What can we do?

– Educate school kids AND ADULTS about signs to look out for (e.g. the Love Bites schools program in NSW). Domestic abuse is not just acts of physical violence, and it reaches all social classes and backgrounds.
– Ensure ample funding for frontline services which provide real support and accommodation (without a preference for religious organisations)
– Fund legal services
– Call the police if something is going on
– Listen to them if they need support

And be kind, because you never know what someone is going through.

Radio Stew 11:31 pm 31 Mar 15

Of course common sense should prevail in the situation, the point is to talk about it as males and make sure everyone is aware it is not ok. Also to let each other know it is ok to talk about it if you think you have a problem with your temper and want help.

Testfest said :

I would be very careful with your suggestion number 1 – when you say “bros” are you talking about guys that you already know? Or just random people on the street?

Going up to a random person (male or female) and informing them that their violent behaviour is unacceptable is not the safest advice I have seen on this forum – google Brendan Keilar for the reason why. Confrontation often leads to escalation.

I think a better move is to call the AFP immediately on 131 444 and report what is happening, and then film it on your phone if you can do so safely.

I would also add another point to your list:

5. Don’t ignore or trivialise male victims of domestic violence either. See http://www.oneinthree.com.au/ for more info. Let’s try and stop violence against everyone…

Testfest said :

I would be very careful with your suggestion number 1 – when you say “bros” are you talking about guys that you already know? Or just random people on the street?

Going up to a random person (male or female) and informing them that their violent behaviour is unacceptable is not the safest advice I have seen on this forum – google Brendan Keilar for the reason why. Confrontation often leads to escalation.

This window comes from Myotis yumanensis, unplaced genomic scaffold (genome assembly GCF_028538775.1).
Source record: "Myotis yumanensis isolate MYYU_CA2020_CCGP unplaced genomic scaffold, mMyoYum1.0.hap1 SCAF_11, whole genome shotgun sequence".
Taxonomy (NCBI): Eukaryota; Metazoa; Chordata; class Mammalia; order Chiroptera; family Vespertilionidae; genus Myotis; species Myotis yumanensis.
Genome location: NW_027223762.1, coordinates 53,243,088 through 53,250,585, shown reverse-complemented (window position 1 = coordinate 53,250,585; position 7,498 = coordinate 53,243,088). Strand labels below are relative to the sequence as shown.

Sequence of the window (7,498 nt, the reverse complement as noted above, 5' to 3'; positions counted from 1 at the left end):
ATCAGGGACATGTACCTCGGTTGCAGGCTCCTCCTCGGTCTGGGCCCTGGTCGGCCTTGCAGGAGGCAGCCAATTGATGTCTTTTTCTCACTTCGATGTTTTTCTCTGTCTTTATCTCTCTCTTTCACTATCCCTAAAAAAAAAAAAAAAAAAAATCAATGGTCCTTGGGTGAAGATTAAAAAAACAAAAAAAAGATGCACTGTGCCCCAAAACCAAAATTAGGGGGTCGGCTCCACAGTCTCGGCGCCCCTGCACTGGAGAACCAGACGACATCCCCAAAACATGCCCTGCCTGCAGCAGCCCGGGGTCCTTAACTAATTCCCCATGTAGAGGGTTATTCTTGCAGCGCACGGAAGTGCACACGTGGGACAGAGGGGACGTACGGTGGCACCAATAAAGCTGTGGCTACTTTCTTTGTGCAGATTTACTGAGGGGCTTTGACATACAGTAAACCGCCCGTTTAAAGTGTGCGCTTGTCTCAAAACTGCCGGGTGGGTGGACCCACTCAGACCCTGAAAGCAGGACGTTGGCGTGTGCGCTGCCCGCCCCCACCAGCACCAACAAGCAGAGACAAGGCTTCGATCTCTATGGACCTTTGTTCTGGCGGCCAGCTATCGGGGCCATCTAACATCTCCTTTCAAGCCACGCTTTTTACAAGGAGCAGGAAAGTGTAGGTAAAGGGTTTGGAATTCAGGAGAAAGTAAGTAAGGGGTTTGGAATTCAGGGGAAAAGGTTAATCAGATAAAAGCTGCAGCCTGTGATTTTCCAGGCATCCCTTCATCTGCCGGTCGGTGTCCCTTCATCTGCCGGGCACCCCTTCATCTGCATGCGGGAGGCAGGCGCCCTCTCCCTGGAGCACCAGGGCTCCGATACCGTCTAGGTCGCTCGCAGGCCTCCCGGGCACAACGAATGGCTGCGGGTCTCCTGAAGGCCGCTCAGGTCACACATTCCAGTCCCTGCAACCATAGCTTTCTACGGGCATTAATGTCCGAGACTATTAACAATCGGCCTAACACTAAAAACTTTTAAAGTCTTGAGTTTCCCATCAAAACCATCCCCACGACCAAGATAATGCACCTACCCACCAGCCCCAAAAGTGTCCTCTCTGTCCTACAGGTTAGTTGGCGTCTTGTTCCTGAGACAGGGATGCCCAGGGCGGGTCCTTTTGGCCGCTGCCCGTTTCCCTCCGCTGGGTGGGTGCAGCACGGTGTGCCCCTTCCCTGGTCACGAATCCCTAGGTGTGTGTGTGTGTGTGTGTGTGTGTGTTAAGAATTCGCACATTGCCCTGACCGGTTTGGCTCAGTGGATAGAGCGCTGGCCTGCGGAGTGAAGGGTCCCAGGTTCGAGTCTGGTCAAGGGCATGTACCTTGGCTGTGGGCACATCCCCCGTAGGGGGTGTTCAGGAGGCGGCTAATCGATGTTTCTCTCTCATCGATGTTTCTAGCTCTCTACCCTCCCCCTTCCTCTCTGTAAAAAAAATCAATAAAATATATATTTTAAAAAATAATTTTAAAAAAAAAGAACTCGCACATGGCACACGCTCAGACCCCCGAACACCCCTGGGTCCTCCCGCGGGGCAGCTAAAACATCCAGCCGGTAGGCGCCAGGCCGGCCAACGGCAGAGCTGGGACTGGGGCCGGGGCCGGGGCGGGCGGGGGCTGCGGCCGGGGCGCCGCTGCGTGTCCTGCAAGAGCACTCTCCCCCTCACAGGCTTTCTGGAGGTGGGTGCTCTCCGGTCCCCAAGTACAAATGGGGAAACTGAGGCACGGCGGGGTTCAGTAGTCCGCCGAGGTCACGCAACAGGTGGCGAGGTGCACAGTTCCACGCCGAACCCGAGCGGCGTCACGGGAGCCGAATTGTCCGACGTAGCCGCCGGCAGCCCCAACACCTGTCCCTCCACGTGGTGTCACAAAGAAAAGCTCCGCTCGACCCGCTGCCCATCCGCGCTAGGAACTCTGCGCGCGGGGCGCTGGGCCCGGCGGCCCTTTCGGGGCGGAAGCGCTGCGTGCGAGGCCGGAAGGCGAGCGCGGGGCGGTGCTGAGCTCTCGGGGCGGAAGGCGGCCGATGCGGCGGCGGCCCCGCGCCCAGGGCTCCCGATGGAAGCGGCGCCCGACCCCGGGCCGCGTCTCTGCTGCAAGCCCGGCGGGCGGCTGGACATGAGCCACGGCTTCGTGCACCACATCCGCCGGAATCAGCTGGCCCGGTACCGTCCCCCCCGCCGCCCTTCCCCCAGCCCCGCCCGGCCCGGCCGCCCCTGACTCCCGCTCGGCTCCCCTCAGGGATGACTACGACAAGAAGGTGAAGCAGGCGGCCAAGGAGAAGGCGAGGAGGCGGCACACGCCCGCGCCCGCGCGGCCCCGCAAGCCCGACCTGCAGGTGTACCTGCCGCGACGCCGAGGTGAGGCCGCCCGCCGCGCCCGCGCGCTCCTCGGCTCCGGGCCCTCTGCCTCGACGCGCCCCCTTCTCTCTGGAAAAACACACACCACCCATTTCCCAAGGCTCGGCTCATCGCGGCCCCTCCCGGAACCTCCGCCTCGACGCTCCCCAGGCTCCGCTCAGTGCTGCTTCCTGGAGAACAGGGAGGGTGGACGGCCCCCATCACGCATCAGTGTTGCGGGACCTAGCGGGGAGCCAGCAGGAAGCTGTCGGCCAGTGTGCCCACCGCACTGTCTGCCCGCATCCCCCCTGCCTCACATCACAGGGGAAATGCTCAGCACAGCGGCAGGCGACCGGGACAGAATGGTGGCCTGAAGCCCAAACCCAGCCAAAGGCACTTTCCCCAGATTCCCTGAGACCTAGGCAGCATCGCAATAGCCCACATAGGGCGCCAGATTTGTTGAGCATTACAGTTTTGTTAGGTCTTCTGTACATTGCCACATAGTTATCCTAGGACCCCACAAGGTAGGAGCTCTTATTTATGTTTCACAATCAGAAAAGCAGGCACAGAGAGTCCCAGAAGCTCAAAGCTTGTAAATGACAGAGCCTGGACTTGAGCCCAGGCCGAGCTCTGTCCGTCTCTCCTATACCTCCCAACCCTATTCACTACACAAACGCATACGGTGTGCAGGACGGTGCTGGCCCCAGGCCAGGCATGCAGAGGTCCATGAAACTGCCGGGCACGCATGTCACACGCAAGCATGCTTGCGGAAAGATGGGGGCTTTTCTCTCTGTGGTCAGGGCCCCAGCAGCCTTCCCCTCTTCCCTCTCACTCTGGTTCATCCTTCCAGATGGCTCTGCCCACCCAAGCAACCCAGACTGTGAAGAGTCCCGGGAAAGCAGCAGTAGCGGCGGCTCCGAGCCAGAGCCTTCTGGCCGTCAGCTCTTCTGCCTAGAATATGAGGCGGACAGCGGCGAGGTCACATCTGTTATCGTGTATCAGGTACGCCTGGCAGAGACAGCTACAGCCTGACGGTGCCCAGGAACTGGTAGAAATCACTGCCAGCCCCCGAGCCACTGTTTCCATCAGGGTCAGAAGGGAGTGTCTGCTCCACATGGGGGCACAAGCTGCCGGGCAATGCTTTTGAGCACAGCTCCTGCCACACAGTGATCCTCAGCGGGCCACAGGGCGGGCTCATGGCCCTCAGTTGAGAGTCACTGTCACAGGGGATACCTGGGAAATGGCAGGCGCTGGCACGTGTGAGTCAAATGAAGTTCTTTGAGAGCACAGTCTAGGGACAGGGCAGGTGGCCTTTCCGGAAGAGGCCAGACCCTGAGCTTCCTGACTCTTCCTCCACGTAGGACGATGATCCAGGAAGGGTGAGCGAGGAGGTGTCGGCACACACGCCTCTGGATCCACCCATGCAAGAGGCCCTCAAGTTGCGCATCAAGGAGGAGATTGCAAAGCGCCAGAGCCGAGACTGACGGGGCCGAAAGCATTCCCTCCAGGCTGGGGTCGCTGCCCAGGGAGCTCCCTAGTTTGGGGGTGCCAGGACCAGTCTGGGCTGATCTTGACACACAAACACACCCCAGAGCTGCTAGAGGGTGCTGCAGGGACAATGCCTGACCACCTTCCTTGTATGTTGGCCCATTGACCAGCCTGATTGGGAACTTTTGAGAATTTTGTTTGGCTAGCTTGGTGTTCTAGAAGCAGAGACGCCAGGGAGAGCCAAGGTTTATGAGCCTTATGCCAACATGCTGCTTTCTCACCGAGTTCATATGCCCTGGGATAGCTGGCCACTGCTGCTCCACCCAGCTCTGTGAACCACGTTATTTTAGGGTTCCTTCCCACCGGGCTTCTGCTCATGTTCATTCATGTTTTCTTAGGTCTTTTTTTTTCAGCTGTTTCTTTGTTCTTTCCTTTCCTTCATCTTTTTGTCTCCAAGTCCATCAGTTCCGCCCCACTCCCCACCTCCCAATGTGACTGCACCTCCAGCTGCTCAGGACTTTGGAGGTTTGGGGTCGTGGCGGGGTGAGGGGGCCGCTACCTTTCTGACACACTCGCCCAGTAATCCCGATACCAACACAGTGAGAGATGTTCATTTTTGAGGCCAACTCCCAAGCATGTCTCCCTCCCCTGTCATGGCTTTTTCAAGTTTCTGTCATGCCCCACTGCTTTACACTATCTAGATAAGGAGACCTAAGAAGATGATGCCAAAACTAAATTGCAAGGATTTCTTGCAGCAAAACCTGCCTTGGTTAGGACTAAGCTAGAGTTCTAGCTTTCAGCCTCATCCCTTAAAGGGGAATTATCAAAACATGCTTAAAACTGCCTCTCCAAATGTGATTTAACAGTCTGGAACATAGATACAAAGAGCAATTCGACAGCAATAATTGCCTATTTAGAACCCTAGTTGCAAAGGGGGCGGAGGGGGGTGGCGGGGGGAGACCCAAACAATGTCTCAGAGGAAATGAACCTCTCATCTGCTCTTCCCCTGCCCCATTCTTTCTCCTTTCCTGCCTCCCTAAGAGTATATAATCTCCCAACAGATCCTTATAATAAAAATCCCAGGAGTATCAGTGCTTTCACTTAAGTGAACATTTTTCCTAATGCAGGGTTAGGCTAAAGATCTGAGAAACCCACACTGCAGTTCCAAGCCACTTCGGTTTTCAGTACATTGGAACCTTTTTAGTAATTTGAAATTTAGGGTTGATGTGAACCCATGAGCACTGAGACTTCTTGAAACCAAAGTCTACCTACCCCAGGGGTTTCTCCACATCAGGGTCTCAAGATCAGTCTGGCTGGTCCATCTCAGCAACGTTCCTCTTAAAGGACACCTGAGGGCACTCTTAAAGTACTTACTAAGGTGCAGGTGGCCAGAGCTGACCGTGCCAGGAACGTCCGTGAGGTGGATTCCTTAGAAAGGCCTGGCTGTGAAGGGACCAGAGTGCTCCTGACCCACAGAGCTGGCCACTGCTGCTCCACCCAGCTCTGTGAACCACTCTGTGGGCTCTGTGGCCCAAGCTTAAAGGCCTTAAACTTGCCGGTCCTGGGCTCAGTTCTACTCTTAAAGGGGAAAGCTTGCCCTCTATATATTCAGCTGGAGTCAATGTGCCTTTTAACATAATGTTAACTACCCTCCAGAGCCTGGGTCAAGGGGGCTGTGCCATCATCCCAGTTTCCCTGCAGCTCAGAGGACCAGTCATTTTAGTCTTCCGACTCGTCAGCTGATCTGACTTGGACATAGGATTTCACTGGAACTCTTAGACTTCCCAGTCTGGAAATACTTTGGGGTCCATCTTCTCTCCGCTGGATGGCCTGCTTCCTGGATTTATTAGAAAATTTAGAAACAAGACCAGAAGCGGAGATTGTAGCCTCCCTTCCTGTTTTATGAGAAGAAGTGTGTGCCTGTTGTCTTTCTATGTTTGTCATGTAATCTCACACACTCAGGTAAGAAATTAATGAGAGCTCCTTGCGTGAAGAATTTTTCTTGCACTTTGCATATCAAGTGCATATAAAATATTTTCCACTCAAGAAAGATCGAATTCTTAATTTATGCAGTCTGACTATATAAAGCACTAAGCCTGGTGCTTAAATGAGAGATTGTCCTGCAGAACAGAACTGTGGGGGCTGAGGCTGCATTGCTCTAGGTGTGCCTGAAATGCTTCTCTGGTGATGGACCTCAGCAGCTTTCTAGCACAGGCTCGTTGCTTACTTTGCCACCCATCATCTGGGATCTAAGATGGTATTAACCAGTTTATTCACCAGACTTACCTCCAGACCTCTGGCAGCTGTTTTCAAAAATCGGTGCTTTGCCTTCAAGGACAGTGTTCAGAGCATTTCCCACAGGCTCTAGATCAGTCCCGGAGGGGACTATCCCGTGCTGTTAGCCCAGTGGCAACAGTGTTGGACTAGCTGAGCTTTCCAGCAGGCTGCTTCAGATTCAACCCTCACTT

I think a better move is to call the AFP immediately on 131 444 and report what is happening, and then film it on your phone if you can do so safely.

I would also add another point to your list:

5. Don’t ignore or trivialise male victims of domestic violence either. See http://www.oneinthree.com.au/ for more info. Let’s try and stop violence against everyone…

Mysteryman 3:42 pm 31 Mar 15

sepi said :

One woman is dying every week at the hands of their male partner.
This is far more serious than ‘men who slap their wives’.

Only a handful of people died from One-punch attacks and the law sprang into action straight away with serious sentences and the ‘coward punch’.

What are you suggesting? We already have laws against domestic violence. But it’s difficult to enforce them if victims choose not to come forward.

sepi 2:41 pm 31 Mar 15

One woman is dying every week at the hands of their male partner.
This is far more serious than ‘men who slap their wives’.

Only a handful of people died from One-punch attacks and the law sprang into action straight away with serious sentences and the ‘coward punch’.

rommeldog56 1:23 pm 31 Mar 15

Alexandra Craig said :

As others have said; prevention is better than cure.

Boys need to be educated from an early age that violence against women is not okay. They need to be taught that rape is not okay, that giving a woman a bit of a slap around is not okay, that psychological abuse is not okay, and that they should always stand up and speak out if they see it or know of it occurring.

If you want to simplify it, boys/men should always keep this in mind: ‘Would I be okay with this if someone did it to my mum or my sister?’

Of course, the answer is always no.

Why do we always want to point the bone at just one example of what really is the much wider issue of violece in society everywhere – not just domestic viloence against females. What about the much larger issue of violence male-male ?

Ever seen a Rugby League match ? Have you seen how illegal violent actions against a player are delt with by the codes governing bodies – often pretty lightly ? What about the courts of law giving perpertrators what amounts to a slap on the wrist with a wet lettace. Perpertrators of violent actions of any sort seem to be able to just laugh it off.

Male on male violence is also increasing. You only have to walk around the streets to see guys who look agressive and project an aura of potential violence. Durgs and grog are major contributing factors.

All violence in society needs to be addressed. There is so much of it on TV, at the movies, on news reports, on video games, etc, that it seems to be the norm now. To single out violence against females – however abhorent that is – is a denial of general violence in society and the causes.